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 Post subject: Hamburg Ballet US tour - 2007
PostPosted: Wed Feb 14, 2007 10:16 pm 
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A preview of this week's performances by Hamburg Ballet in Orange County:

Quote:
Student of the dance of life

David Ng, LA Times

The intrusion of messy life into the world of dance lies at the heart of Neumeier's "Death in Venice," his overtly homoerotic adaptation of the Thomas Mann novella that the Hamburg Ballet will present this weekend at the Orange County Performing Arts Center. (The work had its U.S. debut at BAM last week.) Tonight through Thursday, the company performs Neumeier's "The Lady of the Camellias," adapted from the Alexandre Dumas Jr. play.
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PostPosted: Wed Feb 14, 2007 10:22 pm 
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I love Neumeier's piano analogy below, both for its novelty and how it expresses his Expressionistic style.

Quote:
Every dance tells a story in Hamburg Ballet
Laura Bleiberg, The Orange County Register

Neumeier has an international cast of dancers for whom he tailors specific parts. No matter what the ballet, though, one of Neumeier's guiding principles is that ballets are like dreams: Don't try too hard to decipher them, just experience them. Dance doesn't express information well. Rather, it can convey "everything that cannot be said in words."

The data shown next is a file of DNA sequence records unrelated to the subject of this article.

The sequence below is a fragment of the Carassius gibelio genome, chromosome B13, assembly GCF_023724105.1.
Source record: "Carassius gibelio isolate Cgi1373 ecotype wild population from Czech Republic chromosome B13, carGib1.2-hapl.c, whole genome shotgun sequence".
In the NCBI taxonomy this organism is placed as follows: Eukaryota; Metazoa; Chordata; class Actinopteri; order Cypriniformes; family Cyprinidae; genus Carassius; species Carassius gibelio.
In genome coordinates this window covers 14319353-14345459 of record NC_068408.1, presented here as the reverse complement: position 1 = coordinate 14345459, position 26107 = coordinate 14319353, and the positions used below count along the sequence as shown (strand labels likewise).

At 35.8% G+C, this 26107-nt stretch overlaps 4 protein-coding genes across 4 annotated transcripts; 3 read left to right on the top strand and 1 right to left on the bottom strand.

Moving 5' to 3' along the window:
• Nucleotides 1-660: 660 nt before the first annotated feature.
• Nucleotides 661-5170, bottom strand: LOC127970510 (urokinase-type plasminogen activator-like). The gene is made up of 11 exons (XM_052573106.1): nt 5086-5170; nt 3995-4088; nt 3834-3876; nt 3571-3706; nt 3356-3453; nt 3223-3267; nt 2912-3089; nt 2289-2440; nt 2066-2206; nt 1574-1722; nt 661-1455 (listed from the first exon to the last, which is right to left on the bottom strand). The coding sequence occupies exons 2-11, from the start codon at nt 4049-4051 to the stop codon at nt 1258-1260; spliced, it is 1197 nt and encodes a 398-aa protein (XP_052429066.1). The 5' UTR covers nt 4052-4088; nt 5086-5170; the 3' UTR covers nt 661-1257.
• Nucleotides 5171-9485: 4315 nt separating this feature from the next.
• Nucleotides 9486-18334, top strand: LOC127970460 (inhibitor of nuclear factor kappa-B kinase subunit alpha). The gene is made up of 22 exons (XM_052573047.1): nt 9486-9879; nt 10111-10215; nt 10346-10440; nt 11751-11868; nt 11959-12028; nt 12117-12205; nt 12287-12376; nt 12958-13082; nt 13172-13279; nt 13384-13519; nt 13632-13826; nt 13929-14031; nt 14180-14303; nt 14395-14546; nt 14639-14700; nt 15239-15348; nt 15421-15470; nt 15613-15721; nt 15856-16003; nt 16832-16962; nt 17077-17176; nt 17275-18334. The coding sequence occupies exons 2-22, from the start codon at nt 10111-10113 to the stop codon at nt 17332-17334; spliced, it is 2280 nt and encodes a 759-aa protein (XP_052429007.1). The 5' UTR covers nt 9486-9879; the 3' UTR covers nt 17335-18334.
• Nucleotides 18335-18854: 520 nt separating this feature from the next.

"I have this theory that watching ballet as a human being is as if a piano were hearing a piano playing. The piano knows instinctively what it's like to have its keys pounded upon and what sounds will come from that. The human being watching the ballet instinctively knows what it feel like to be suspended in an arabesque."
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PostPosted: Wed Feb 14, 2007 10:24 pm 
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Another preview:

Quote:
A ballet's novel approach
Courtney Croitori, The Orange County Register

"Never judge a book by its cover," the saying goes. In this case, the ballet is the cover and director John Neumeier lures you with two novel-based ballets whose stories are told and illustrated by his Hamburg dancers.
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PostPosted: Thu Feb 15, 2007 6:49 pm 
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Here is Lewis Segal's review of "Lady of the Camellias" from the Tuesday, February 13 performance at OCPAC, in the Los Angeles Times:

LA Times


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PostPosted: Sat Feb 17, 2007 5:29 am 
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Quote:
Death of a Choreographer
Thomas Mann's tragic genius-monster joins in the dance
by DEBORAH JOWITT for the Village Voice
published: February 13, 2007

The primary message is that the life of an artist—even a famous, successful one—can be hell unless he's in creative touch with his inner child; i.e., his emotions. Because Neumeier has transformed Mann's tragic hero from a writer into a choreographer, Gustav von Aschenbach's infatuation with the beautiful young Tadzio seems more about envying the spontaneity he doesn't find in the ballet studio than about craving gorgeous male flesh; there's plenty of that around.
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PostPosted: Sun Feb 18, 2007 10:35 pm 
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This may surprise some but I actually liked "Death in Venice" more than I thought I would. The ballet seems to be formulaic at times with its "impressionistic" references to the literary work and the payoff doesn't always match the hard dancing but overall there was enough to keep me enthralled, especially in the sometimes out-of-turn choreography. The dancers in particular were an absolute thrill to watch.